Dubai unveils new fostering rules for care of abandoned children
DUBAI // Abandoned children will be cared for by professional foster mothers in family environments as a part of changes to the emirate's surrogate-parenting system.
And welfare authorities are calling for de-facto foster parents caring for children without telling the Government to come forward.
Under the new system, groups of up to six children will be looked after by a paid foster mother in settings as close as possible to those of a normal Emirati family.
The children will stay in these homes for as long as is needed, until permanent surrogate families can be found for them.
One family has already been placed together.
"Embrace", announced yesterday by the Community Development Authority, aims to provide more natural upbringings.
"We want to bring these children up in a natural family atmosphere, we want to teach them Islamic Emirati values and we want them to become Emirati nationals with an active role in society," said Khaled Al Kamda, director general of CDA.
Adoption is prohibited under Sharia Law but couples are encouraged to foster abandoned children as guardians.
Any child proven to have been abandoned is given citizenship.
"The main target is to move the children from this alternative family to a permanent family," said Badria Al Shamsi, in charge of overseeing alternative families for CDA.
"But if for any reason any child cannot find a surrogate family, this alternative family should play that role for as long as needed."
Since 1995, 300 children have been permanently placed in Emirati homes in Dubai, but every year another 15 to 20 children are abandoned, the CDA estimates.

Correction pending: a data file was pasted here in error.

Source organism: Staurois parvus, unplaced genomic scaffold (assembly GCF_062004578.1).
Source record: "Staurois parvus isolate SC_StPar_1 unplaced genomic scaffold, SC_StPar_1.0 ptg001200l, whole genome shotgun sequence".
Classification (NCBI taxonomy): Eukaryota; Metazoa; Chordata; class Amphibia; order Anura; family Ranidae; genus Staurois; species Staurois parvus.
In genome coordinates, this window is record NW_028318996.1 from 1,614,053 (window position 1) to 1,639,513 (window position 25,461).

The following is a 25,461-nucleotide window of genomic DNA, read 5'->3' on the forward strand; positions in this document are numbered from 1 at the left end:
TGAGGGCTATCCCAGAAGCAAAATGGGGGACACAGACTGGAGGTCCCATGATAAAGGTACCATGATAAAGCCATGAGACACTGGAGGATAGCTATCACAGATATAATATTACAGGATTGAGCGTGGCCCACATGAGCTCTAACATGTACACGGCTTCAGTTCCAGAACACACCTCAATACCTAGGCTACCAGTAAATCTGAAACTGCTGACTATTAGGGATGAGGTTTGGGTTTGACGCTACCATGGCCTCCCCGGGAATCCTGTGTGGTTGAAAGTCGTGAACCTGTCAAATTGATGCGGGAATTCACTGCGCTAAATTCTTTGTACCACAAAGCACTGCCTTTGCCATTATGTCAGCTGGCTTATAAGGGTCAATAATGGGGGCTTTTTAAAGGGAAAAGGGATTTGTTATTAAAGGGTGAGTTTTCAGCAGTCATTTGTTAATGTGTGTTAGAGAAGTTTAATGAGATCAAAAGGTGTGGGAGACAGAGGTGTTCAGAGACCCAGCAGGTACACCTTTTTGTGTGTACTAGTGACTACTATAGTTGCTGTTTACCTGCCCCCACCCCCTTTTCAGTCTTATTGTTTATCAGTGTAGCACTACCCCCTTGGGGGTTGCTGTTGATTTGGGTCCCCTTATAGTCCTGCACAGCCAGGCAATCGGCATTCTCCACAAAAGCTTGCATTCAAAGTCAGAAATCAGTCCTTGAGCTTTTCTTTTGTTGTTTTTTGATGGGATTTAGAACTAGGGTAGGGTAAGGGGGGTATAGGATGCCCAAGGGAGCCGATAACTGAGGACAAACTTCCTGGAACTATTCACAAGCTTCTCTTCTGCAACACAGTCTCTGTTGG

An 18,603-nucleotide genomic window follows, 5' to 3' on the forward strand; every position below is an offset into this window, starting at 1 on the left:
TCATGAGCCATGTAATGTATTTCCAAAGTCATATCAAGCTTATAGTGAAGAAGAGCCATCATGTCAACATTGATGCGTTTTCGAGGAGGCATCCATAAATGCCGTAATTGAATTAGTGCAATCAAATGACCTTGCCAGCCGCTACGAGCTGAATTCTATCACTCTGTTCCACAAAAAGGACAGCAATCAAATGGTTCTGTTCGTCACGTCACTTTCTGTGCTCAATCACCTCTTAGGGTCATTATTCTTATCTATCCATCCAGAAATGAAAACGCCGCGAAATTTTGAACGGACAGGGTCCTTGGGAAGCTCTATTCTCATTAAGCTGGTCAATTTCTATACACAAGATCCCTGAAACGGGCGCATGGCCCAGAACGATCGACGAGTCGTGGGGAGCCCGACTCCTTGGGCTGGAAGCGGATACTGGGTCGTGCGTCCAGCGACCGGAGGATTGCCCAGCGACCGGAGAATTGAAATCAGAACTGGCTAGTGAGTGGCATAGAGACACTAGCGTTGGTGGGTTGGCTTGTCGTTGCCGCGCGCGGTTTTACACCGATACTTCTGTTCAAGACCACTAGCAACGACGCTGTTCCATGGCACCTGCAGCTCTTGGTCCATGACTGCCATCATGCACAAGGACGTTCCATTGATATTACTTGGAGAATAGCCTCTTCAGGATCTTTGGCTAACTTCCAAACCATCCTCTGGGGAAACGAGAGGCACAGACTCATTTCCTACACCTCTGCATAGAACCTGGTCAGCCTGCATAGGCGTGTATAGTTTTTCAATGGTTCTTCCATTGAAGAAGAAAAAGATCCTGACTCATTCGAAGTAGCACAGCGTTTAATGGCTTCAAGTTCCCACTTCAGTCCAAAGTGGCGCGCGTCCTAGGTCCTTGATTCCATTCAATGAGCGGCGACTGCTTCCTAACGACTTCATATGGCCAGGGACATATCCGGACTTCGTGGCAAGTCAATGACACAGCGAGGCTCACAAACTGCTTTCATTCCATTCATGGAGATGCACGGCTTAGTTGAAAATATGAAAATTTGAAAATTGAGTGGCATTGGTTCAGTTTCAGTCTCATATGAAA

The CDA says Embrace will improve health care for the children, and provide psychological, social, recreational and educational support.
Until recently they were cared for by Latifa Hospital until permanent homes were found.
It also hopes the system will simplify the process of finding permanent surrogate families and address gaps in the previous system.
The authority has discovered three cases in which families decided to care for abandoned children without notifying the Government.
"We would like to call on people who have been raising and helping children without notifying [authorities] to contact us and we will provide all necessary help to legalise the status of these children," said Ms Al Shamsi.
"We are doing this to protect the children and secure their rights."
In raising awareness about the fostering process the authority hopes more Emiratis in Dubai will consider offering permanent homes to children abandoned in their home emirate, rather than approaching authorities in Abu Dhabi and Sharjah.
Last year a federal law established a standard procedure of care for abandoned children, detailing their rights, outlining who is eligible to care for them and regulating the process of placing them with permanent surrogate families.
With this as a guide, the authority has set criteria for families wishing to give a home to an abandoned child.
Families must be Muslim, Emirati, living in the UAE, and both parents should be above 25. Single mothers must be above 30.
The family should also be financially able to support the child. Its members must earn at least Dh10,300 to take care of one child, with this figure increasing gradually for extra children.
Parents wishing to provide a permanent home for the children must demonstrate they are socially and psychologically prepared as well as being free from infectious disease or psychological and mental disorders.
The CDA will supervise a first meeting between the child and its prospective permanent family before drawing up a transition plan.
Children will then be placed with a family for a trial six-month period before they are placed with the family permanently.
The authority will carry out follow-up visits to ensure the welfare of children and the suitability of the surrogate family.
Updated: April 3, 2013 04:00 AM